Various worship songs with different melodies use for lyrics portions of Psalm 42:1-4, which reads:
As the deer pants for the water brooks,
So pants my soul for You, O God.
My soul thirsts for God, for the living God.
When shall I come and appear before God?
My tears have been my food day and night,
While they continually say to me,
“Where is your God?”
When I remember these things,
I pour out my soul within me.
For I used to go with the multitude;
I went with them to the house of God,
With the voice of joy and praise,
With a multitude that kept a pilgrim feast.
These words express longing for God when He seems to be absent. The psalmist remembers past days when the whole community would go up to Jerusalem with joyful praise to celebrate one of the festivals Israel was commanded to keep (cf. Leviticus 23). The joy of former days stands in stark contrast to his present depression where the psalmist seems to be living on a diet of his own tears, harassed by his enemies. Instead of being in the temple in Jerusalem, the author of this psalm is far to the north of Israel in the heights of Hermon (Psalm 42:6). This great physical distance communicates the great spiritual distance he feels separates him from God.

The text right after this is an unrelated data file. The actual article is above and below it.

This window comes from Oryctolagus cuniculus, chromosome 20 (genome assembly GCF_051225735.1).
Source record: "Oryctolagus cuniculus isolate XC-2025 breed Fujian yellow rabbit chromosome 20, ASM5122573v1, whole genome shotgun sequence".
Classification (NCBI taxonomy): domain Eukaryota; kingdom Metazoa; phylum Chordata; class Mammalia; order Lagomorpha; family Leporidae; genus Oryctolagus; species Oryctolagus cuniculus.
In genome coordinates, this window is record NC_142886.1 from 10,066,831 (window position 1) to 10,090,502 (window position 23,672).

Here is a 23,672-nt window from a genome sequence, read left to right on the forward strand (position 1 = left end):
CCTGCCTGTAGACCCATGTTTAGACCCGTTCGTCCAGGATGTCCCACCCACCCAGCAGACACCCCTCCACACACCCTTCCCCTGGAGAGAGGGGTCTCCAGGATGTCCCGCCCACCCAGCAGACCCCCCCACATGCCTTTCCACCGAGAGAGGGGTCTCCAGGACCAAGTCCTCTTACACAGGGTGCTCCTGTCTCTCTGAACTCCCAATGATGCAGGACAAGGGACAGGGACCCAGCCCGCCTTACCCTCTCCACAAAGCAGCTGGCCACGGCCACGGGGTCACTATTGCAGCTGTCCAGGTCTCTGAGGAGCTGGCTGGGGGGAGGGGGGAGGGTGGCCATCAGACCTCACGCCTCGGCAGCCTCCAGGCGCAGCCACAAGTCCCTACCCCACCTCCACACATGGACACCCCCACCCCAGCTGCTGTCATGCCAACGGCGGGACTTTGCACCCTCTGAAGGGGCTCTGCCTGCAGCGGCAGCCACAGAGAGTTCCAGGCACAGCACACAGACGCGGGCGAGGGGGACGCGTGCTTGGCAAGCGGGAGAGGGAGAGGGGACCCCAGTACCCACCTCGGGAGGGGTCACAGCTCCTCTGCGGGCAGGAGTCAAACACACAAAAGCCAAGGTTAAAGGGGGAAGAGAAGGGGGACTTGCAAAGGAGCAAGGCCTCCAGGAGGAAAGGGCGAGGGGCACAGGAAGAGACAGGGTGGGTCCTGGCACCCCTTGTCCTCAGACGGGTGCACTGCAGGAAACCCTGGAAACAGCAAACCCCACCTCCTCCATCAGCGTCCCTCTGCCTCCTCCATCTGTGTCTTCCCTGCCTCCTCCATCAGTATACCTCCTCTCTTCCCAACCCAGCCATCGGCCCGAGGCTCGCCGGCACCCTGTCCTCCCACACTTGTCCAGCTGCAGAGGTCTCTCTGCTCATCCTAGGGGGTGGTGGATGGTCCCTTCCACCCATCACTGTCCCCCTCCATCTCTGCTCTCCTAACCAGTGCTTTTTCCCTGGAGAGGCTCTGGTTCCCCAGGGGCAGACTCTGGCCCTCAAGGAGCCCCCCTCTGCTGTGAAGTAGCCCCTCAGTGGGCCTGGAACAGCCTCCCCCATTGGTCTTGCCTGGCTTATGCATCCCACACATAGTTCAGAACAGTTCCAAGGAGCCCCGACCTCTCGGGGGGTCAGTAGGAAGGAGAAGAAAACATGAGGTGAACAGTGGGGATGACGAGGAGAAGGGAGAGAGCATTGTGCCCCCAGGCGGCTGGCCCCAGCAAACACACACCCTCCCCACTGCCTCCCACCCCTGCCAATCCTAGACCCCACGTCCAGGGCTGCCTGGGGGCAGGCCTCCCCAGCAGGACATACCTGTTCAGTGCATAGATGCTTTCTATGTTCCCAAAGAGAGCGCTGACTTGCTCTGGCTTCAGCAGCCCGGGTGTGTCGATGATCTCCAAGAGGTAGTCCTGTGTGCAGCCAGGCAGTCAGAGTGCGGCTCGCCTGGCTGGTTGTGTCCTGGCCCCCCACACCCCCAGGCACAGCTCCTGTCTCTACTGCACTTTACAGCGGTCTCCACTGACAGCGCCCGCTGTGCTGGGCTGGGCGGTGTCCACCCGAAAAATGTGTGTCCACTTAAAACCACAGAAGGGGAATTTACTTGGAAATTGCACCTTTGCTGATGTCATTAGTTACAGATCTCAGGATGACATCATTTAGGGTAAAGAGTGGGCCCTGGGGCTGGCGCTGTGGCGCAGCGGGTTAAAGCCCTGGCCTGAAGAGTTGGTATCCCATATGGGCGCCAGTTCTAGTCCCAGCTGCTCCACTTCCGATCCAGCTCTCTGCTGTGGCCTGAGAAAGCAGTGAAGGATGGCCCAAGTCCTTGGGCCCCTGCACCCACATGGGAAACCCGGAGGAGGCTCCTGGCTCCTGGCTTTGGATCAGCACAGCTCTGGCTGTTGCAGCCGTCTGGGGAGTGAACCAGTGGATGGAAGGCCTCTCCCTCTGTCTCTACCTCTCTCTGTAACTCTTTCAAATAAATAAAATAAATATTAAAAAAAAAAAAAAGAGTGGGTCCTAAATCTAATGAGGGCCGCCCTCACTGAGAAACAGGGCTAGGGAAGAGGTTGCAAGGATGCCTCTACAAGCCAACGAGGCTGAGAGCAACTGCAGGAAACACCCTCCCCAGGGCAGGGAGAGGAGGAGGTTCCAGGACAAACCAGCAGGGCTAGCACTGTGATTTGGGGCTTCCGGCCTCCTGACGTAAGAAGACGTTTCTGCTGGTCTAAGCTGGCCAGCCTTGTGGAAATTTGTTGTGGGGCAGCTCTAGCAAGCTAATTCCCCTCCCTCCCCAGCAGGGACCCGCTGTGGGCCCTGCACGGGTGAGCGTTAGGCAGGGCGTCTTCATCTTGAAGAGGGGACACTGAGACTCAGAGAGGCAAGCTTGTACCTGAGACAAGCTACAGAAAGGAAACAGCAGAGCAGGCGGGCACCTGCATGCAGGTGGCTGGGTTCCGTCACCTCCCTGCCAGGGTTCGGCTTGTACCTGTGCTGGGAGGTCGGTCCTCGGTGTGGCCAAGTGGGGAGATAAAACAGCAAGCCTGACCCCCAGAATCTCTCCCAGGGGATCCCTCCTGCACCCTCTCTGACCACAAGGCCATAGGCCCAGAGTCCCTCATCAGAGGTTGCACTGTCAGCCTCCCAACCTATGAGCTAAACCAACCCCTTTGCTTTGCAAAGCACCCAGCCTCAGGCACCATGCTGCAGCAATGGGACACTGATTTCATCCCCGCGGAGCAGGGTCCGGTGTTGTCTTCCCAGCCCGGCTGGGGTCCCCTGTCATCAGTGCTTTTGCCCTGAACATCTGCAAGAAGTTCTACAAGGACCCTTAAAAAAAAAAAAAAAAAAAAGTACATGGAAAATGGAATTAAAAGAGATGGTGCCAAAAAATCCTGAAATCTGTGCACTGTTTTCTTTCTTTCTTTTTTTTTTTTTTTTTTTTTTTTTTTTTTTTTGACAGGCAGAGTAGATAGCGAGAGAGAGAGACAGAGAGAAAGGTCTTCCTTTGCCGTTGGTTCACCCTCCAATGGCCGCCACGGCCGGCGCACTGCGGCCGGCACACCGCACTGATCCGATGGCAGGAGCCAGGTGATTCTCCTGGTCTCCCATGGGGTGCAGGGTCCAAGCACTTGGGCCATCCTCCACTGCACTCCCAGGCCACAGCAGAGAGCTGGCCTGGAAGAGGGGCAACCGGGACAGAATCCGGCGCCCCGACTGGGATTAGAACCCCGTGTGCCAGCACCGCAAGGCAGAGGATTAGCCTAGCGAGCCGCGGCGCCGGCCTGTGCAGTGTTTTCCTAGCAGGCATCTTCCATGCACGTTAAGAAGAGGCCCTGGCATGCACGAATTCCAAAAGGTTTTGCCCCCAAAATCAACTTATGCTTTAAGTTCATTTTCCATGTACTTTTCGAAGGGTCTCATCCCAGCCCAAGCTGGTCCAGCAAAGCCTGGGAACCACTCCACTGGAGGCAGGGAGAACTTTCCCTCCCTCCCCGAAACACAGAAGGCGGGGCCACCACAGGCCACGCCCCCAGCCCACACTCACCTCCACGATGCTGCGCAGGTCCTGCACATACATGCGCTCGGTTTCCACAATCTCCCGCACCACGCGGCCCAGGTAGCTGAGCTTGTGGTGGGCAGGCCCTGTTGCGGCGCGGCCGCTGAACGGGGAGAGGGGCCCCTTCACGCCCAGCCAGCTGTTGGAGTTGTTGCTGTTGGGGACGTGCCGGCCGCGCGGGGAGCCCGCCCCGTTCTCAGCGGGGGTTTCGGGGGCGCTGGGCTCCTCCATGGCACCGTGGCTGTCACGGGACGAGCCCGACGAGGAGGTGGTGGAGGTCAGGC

In this low state, he speaks to his own soul, telling himself to hope in God (Psalm 42:5, 11). When you are low, remember to hope in God. God no longer dwells in a temple in Jerusalem, but in Christians, His church (1 Cor. 3:16; Eph. 2:19-22). When you long for God like a deer longs for water, remember the promises of Jesus, “If anyone thirsts, let him come to Me and drink. He who believes in Me, as the Scripture has said, out of his heart will flow rivers of living water” (John 7:37-38), and, “whoever drinks of the water that I shall give him will never thirst. But the water that I shall give him will become in him a fountain of water springing up into everlasting life” (John 4:14). Jesus shed His blood to cleanse the sins that separate us from God. This brings a better hope than the psalmist knew under the law; by this better hope we can draw near to God (Hebrews 7:19). The most important thing for you to do today spiritually is to commune with God, to draw near to Him who gave His own Son to have fellowship with you (James 4:8).